Joseph Campbell and celebrated artist, Angela Gregory, met while they were both living in Paris, studying at the Sorbonne. Author Nancy L. Penrose details the initial encounters between the two in her book A Dream and a Chisel, as well as the experiences and conversations they shared during the season their lives intersected. While the book offers a much more expansive exploration of the Louisiana sculptor’s life in the years between 1925 and 1928, the discussion around Campbell and the mutual community and culture that he and Gregory shared are crafted with insights about what drew these two important thinkers together.
Selections from the correspondence between the two, as well as recollections from Gregory herself paint a vivid picture of the friendship and meaningful conversations shared between she and Campbell. A fascinating cast of characters, such as Krishnamurti, travel in and out of the narrative, amidst shared lectures, concerts, and evenings on the dance floor.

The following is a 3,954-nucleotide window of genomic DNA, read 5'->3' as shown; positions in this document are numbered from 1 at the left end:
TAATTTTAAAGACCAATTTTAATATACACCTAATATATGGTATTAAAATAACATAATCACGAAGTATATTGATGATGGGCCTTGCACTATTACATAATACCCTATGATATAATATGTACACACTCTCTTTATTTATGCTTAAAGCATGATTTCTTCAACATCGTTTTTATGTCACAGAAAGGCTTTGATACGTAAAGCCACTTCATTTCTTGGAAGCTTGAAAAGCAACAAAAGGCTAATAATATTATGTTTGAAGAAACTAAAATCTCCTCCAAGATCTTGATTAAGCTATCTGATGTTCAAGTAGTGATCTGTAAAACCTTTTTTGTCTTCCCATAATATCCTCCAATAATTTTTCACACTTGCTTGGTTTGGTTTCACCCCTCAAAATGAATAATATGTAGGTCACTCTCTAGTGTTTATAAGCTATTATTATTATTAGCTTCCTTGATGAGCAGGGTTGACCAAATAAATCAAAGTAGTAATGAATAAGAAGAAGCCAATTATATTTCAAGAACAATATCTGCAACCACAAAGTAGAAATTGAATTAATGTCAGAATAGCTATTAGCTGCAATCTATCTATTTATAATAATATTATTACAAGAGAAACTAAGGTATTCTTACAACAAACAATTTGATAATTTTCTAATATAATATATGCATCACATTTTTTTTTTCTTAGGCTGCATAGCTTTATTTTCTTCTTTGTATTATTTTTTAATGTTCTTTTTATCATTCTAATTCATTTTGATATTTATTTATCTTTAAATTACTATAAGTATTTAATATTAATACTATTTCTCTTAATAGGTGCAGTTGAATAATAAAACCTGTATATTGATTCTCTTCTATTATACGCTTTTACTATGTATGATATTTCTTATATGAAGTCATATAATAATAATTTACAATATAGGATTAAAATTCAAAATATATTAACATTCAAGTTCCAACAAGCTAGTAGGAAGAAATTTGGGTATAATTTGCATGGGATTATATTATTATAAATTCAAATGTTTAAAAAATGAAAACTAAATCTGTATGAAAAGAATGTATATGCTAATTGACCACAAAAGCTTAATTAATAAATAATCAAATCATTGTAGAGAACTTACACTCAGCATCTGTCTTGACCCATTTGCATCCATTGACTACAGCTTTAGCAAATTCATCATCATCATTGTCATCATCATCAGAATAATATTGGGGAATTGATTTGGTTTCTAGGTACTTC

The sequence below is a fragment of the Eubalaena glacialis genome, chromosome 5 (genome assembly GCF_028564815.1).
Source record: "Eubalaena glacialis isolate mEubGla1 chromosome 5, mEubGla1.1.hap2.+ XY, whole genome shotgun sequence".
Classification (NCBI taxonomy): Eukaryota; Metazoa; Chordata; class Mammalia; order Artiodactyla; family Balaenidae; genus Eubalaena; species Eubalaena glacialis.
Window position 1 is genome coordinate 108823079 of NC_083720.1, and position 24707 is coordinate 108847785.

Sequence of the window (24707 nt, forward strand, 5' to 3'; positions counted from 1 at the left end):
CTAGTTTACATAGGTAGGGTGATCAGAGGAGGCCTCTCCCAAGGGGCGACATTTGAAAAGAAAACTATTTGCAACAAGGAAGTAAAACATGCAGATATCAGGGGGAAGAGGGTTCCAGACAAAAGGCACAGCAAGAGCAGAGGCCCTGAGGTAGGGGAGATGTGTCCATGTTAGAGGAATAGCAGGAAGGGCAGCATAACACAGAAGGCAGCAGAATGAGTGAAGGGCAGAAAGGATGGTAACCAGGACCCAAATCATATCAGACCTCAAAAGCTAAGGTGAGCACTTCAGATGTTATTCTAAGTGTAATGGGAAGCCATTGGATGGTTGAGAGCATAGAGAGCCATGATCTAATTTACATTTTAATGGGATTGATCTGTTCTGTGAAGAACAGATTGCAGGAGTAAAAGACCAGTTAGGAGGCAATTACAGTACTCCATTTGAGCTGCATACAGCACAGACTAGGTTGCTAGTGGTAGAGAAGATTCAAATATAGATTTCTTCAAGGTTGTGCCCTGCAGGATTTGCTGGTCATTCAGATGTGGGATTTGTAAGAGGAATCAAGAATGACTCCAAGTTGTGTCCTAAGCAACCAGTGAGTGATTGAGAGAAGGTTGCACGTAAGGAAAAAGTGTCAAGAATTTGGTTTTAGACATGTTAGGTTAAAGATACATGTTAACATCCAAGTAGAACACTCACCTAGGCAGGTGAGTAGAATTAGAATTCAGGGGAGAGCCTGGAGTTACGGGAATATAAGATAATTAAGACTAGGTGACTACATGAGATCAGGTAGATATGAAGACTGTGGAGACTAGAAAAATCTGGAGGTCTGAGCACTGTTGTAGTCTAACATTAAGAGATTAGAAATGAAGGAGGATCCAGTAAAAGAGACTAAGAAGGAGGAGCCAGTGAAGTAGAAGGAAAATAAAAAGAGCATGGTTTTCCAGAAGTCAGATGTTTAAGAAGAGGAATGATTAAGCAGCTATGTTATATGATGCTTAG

Penrose creates a portal in the book that allows us to understand what it must have been like to travel through such an exciting and meaningful time in both figures’ lives.
Campbell found himself the subject of Gregory’s artistic endeavors as well. A 1928 drawing of Campbell as well as a bust from the same year are included in the text. While it is clear that Campbell had great impact on Gregory’s life, her impact was no less profound on him. He constantly expresses his gratitude to Gregory in their correspondence with regards to her helping him understand the nuances of particular artists and artistic movements. Many such understandings would later make their way into Campbell’s own work, giving him the background for mythological motifs he saw playing out in artistic traditions throughout history.
A Dream and a Chisel by Angela Gregory and Nancy L. Penrose is available from The University of South Carolina Press (sc.edu/uscpress)